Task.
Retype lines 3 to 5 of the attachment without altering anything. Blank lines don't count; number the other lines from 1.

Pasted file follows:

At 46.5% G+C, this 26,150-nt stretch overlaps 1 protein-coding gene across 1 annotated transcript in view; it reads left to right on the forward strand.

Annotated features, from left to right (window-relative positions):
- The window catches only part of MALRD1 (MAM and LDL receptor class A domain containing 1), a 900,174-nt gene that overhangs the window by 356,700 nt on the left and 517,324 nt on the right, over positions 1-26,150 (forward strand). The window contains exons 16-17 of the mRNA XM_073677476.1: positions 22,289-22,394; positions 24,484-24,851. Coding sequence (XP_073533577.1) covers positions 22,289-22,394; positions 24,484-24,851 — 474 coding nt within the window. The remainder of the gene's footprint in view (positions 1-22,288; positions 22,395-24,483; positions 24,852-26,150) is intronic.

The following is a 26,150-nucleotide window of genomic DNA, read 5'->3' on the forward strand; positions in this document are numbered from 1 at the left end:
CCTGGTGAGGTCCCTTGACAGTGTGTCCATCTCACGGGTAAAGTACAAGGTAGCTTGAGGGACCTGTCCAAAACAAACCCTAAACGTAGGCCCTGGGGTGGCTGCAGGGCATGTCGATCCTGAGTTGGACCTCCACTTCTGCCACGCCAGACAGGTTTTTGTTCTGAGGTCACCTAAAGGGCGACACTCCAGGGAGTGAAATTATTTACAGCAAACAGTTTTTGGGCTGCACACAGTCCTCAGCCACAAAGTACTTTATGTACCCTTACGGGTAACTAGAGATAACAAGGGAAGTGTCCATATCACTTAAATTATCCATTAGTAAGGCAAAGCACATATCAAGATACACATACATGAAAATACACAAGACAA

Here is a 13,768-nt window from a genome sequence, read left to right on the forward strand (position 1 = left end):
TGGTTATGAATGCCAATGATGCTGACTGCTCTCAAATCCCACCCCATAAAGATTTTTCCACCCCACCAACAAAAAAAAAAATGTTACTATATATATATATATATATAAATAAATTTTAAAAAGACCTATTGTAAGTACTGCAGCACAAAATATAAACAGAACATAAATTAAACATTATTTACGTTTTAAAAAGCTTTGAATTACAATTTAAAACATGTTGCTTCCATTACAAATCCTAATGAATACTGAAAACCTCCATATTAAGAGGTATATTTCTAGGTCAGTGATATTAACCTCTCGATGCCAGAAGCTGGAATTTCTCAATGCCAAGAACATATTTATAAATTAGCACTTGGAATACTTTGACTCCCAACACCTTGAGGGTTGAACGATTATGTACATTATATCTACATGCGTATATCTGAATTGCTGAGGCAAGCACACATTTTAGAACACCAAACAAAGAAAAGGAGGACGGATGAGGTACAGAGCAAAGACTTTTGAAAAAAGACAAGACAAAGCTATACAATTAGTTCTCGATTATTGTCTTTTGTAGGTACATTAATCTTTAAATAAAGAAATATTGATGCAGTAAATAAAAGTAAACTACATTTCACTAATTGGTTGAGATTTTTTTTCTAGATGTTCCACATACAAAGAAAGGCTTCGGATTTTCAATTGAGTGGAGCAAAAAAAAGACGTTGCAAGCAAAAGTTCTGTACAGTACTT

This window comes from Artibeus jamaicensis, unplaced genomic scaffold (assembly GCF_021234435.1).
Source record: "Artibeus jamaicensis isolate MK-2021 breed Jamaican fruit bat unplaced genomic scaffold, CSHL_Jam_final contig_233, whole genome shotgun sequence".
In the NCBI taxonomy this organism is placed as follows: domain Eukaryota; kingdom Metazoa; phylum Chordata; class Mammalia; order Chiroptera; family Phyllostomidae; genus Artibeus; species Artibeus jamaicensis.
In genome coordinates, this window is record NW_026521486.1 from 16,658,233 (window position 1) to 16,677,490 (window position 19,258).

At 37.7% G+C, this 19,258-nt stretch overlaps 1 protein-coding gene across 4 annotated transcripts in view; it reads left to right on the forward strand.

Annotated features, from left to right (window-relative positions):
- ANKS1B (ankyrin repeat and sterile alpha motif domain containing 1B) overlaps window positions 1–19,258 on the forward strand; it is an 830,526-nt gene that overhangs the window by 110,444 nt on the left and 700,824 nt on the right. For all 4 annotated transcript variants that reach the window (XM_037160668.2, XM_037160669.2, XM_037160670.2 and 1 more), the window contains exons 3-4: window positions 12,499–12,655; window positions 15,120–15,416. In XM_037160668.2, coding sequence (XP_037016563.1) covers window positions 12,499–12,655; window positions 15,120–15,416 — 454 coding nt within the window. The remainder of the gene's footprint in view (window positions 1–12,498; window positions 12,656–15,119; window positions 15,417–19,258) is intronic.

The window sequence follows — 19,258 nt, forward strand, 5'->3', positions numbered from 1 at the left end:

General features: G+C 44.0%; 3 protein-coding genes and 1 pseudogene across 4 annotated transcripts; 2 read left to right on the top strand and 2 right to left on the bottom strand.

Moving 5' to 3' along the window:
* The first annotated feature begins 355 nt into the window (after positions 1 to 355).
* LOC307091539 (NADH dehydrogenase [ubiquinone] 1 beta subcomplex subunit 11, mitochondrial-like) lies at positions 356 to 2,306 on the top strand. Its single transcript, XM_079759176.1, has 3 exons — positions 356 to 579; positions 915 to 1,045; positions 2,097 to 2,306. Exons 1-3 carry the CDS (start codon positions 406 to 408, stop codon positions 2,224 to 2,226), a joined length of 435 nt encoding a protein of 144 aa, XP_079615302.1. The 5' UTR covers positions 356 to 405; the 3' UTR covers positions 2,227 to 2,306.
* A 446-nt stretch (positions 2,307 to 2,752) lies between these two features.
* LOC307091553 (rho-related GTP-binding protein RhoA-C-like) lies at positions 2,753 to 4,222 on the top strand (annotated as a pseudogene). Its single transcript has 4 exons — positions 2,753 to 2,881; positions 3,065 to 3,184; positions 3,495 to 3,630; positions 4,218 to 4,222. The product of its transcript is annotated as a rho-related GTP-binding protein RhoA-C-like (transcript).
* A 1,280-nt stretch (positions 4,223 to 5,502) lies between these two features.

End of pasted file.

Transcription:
- The window catches only part of MALRD1 (MAM and LDL receptor class A domain containing 1), a 900,174-nt gene that overhangs the window by 356,700 nt on the left and 517,324 nt on the right, over positions 1-26,150 (forward strand). The window contains exons 16-17 of the mRNA XM_073677476.1: positions 22,289-22,394; positions 24,484-24,851. Coding sequence (XP_073533577.1) covers positions 22,289-22,394; positions 24,484-24,851 — 474 coding nt within the window. The remainder of the gene's footprint in view (positions 1-22,288; positions 22,395-24,483; positions 24,852-26,150) is intronic.

The following is a 26,150-nucleotide window of genomic DNA, read 5'->3' on the forward strand; positions in this document are numbered from 1 at the left end:
CCTGGTGAGGTCCCTTGACAGTGTGTCCATCTCACGGGTAAAGTACAAGGTAGCTTGAGGGACCTGTCCAAAACAAACCCTAAACGTAGGCCCTGGGGTGGCTGCAGGGCATGTCGATCCTGAGTTGGACCTCCACTTCTGCCACGCCAGACAGGTTTTTGTTCTGAGGTCACCTAAAGGGCGACACTCCAGGGAGTGAAATTATTTACAGCAAACAGTTTTTGGGCTGCACACAGTCCTCAGCCACAAAGTACTTTATGTACCCTTACGGGTAACTAGAGATAACAAGGGAAGTGTCCATATCACTTAAATTATCCATTAGTAAGGCAAAGCACATATCAAGATACACATACATGAAAATACACAAGACAA